Beyond the Click — Measuring the Impact of Tangible vs. Digital Advertising
First off, happy fall to all of our readers! It’s crazy that it’s already October and we are getting into the holiday season. Just like the leaves, things are continuing to beautifully evolve at Strictly Business. We are constantly forming new partnerships with local businesses and organizations to help them promote the amazing work they do, and we’ve even welcomed some new faces to our little work family by hiring a couple of interns who are eager to gain valuable career experience in the areas of writing, graphic design, sales, and so much more.
Something that never changes, however, is our commitment to promoting our clients and sharing reliable, relevant news every month. We’re very proud to not only be a prominent local news source in Lincoln and Omaha, but to also be a strong advertising tool for local businesses. A question we get asked a lot is how we measure ROI for our clients who advertise with us, which is a great question. When deciding how and where to spend your marketing dollars, having an expectation for what you’re going to get in return is very important. Unfortunately, we still see companies that put too much emphasis on hard numbers and statistics. Even though all the editorial we publish in the magazine is shared online and backlinked to our clients’ website to enhance their SEO, our greatest strength really is the tangible print presence we have.
There is no denying that people do not perceive “tangible ads” (print, television, radio, poster campaigns) the same way they do digital ones. According to David Pilcher with Freeport Press, when digital marketing hit the scene, marketers were thrilled to finally have a way to see, in real-time, performance data. It was the promise of digital media to deliver a highly targeted audience with easy-to-see “results.” Yet, the whole idea was uncharted territory, and ad fraud escalated and brands chased vanity metrics that failed to deliver. Still, print couldn’t shake its reputation as being too hard to measure. Now, industry experts are reevaluating expectations when it comes to important measures of impact.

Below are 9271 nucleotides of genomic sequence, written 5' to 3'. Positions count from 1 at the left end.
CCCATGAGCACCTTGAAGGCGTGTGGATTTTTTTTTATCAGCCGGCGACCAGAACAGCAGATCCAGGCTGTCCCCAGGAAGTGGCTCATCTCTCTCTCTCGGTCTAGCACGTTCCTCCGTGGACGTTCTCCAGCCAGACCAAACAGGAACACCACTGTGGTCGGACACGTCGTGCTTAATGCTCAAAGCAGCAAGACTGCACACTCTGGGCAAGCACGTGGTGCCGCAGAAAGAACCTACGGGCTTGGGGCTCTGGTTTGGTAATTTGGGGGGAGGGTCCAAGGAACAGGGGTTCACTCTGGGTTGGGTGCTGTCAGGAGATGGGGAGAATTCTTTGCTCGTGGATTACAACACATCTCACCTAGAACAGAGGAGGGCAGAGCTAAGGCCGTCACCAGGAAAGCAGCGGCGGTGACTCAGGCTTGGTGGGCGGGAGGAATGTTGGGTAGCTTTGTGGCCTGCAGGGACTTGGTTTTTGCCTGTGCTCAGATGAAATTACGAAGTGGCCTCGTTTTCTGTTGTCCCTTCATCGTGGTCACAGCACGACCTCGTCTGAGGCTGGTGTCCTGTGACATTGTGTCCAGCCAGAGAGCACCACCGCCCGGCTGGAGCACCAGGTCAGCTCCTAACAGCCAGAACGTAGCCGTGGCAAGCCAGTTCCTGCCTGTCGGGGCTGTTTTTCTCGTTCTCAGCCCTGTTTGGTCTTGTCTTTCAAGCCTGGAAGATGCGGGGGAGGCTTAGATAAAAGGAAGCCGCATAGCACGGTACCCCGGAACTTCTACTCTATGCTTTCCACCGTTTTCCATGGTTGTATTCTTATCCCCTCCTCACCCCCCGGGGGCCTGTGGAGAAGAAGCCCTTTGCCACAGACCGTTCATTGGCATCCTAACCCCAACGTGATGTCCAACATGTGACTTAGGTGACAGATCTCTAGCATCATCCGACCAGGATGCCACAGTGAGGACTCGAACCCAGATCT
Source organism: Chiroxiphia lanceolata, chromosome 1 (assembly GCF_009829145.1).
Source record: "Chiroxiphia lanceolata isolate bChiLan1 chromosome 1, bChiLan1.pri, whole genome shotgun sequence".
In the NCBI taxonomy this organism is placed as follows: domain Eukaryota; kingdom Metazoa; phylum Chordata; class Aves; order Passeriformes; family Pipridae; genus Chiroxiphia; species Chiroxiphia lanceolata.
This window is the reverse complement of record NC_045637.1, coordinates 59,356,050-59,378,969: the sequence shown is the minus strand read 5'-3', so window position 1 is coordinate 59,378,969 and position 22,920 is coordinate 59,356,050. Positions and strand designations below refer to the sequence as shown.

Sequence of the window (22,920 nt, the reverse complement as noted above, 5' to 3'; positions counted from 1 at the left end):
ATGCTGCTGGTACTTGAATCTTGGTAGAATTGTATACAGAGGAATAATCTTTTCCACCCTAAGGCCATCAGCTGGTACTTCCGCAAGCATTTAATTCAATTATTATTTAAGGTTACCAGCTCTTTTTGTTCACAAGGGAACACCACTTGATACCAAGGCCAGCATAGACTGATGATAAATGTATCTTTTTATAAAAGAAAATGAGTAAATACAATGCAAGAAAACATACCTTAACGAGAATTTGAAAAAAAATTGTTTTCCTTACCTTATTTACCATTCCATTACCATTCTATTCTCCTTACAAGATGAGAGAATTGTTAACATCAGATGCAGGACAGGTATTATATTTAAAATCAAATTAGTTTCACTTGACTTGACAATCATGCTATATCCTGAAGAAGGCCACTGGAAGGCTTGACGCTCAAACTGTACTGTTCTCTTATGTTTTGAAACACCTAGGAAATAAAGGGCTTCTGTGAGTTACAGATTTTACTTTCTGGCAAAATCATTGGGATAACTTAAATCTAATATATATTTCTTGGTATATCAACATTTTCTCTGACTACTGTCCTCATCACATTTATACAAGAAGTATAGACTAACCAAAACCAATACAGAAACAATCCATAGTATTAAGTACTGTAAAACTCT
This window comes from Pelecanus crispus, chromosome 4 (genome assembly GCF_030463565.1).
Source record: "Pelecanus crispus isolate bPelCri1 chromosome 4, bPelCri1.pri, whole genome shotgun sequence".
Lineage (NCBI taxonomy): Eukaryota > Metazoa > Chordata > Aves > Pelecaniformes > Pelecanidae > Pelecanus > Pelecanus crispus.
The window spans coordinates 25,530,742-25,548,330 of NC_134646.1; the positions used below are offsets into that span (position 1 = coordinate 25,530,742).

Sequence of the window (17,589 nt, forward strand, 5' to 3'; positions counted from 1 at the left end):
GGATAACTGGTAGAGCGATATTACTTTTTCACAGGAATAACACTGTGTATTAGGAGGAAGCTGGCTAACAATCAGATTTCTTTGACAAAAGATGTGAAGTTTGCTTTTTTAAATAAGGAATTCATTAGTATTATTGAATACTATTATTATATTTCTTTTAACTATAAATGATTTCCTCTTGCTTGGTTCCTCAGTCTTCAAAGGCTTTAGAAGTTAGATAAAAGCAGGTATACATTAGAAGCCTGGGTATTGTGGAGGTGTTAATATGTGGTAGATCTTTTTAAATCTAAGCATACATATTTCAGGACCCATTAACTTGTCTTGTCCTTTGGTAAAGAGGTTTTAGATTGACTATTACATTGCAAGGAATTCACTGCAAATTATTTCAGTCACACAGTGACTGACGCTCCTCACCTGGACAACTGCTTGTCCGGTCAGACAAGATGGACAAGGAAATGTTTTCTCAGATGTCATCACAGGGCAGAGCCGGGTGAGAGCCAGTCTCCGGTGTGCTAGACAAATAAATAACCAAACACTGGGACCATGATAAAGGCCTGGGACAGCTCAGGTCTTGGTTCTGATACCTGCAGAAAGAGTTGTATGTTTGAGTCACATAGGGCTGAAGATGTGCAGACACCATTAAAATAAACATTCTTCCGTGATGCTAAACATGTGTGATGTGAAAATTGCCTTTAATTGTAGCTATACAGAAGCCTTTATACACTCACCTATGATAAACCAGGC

In David’s article, he referenced comments made by Nathalie Taboch, general manager at Ebiquity Paris, made at a roundtable event sponsored by The Drum in partnership with Print Power. Nathalie did a great job of defining the appeal of digital ads: “Digital is all about the now, the instant. It’s snackable content that will create an impulse, favoring an action or a reaction.”
Unfortunately, since companies do have that pressure of grabbing attention in an instant, their online marketing tactics may be deceiving—giving off the impression of something too good to be true, otherwise known as fake news. This is so frustrating for consumers.
You may start seeing higher numbers of page visits on your website as the result of a digital ad, but if the user feels like they were tricked into getting there, that doesn’t help your brand. What is nice about tangible content such as print is that it makes a deeper, memorable connection without being forced in front of someone’s face, which serves a long-lasting brand image.
“More marketers and brands are coming to realize that quality attention is the one thing that vanity metrics can’t win you,” David concluded. “Attention-grabbing strategies won’t sustain your bottom-line business goals. Creating content for the ‘like’ or the ‘share’ could be backfiring. Consumers are getting really good at ignoring, blocking, even reporting digital content. Instead, it’s time to return to strategic marketing plans that make the best use of a mix of media. And for deep, trusted engagement, that means print…however, you measure it.”
Ultimately, tangible marketing should support digital marketing and vice versa. Don’t feel that you need to take an all-or-nothing approach. Use both tangible and digital advertising to reach customers, generate brand awareness, and build stronger connections.
Let Strictly Business help you lock in your status as THE EXPERT in your industry, utilizing print, the internet, and social media. Find out how by contacting Paige at (402) 466-3330.